The Sick Person’s Guide to Surviving Holiday Hooplah

on 01 2, 2011

Holiday Lights(I originally wrote this post for the Pituitary Network Association‘s monthly newsletter January 2011 edition.)

No matter how important the holidays are to you, it’s hard not to feel heightened emotions during the season. In response to a welling of holiday spirit among our family, friends, community and world, caring become the focus of our energies, and our hearts open wider as we take time to connect with and honor the people that mean the most to us. At the same time, we may be reminded of painful relationships, those we’ve lost, or financial hardship.

Being sick can magnify these feelings even more as we compare the quality of our lives to those of others, or struggle to keep up with the holiday pace.

Life under a microscope

The season is sometimes more “up close and personal” than we’d like it to be. Many of us spend more time out of the house running errands, going out for meals, attending or planning parties, participating in worship services and church activities, cooking and baking, getting decorations and supplies for fixing up the house, and helping the needy. We have family and friends who expect to come out of town to stay in our homes, or that we may travel to stay at theirs. More time is spent on the phone, online or in person, catching up on the year’s events, or renewing old ties.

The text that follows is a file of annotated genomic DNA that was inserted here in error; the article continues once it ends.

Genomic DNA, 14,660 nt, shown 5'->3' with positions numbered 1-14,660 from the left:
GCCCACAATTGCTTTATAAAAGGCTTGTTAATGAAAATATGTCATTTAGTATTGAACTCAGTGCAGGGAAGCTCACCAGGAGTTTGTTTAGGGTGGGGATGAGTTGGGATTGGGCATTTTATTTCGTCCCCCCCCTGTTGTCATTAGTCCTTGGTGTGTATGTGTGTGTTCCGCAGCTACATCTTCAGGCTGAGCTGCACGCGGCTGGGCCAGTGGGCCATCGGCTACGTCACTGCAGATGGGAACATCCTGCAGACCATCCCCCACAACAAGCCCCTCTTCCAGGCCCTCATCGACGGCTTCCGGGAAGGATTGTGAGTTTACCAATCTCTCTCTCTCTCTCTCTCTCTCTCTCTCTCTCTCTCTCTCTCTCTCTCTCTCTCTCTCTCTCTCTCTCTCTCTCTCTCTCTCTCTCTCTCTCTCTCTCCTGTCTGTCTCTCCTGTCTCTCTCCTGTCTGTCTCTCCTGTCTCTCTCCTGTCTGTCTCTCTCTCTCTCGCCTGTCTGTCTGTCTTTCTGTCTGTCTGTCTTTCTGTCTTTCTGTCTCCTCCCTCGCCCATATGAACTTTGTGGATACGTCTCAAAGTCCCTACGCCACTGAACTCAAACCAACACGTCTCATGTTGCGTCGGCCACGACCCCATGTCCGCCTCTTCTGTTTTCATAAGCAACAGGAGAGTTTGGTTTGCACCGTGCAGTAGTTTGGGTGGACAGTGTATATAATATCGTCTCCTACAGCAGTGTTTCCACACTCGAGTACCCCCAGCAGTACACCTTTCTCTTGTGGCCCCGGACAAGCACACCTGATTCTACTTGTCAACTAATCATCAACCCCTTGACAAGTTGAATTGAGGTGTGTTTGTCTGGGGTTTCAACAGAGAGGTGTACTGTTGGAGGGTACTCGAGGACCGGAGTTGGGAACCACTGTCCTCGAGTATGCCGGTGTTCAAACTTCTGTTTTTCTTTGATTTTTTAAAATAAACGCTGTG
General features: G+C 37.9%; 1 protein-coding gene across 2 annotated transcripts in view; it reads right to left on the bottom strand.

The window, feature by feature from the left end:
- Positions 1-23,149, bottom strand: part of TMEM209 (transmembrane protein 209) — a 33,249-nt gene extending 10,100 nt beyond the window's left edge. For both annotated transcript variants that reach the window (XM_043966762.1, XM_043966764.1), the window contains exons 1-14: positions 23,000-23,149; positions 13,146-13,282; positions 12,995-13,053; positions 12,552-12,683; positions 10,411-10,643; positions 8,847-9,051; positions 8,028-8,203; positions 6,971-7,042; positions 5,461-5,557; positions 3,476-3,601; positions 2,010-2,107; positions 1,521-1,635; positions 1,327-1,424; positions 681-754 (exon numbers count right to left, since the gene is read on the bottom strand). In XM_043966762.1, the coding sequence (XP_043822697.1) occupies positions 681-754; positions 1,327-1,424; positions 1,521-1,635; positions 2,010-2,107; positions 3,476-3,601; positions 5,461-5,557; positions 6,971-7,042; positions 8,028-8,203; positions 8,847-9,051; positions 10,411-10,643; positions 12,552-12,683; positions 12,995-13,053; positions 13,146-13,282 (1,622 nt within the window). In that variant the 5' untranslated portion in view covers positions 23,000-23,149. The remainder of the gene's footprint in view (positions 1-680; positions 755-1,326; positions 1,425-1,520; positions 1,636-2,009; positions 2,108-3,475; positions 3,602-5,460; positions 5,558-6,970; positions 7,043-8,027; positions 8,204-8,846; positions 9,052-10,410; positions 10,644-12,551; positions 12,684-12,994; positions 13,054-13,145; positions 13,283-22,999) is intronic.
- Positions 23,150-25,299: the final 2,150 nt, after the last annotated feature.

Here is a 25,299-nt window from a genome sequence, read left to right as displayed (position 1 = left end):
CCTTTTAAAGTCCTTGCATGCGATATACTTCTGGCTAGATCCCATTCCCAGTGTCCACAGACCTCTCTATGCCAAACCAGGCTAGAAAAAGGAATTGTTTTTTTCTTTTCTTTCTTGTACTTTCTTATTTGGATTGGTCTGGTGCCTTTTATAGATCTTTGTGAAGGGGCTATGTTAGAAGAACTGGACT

Spending more time than usual with others, it’s hard to hide it when we don’t feel well. Because we want everyone to have a happy holiday, we may try to hide our symptoms so that others won’t make a fuss, think we’re trying to get attention, complain that we’re being a downer, or worry about how sick we are.

We may not be able to comfortably sit and watch a show, or eat our favorite traditional dishes. We might be absent-minded, or spend a lot of time lying in bed. Children may be confused by why we can’t get down on the floor to play with them, or why we have to leave the movie earlier than planned.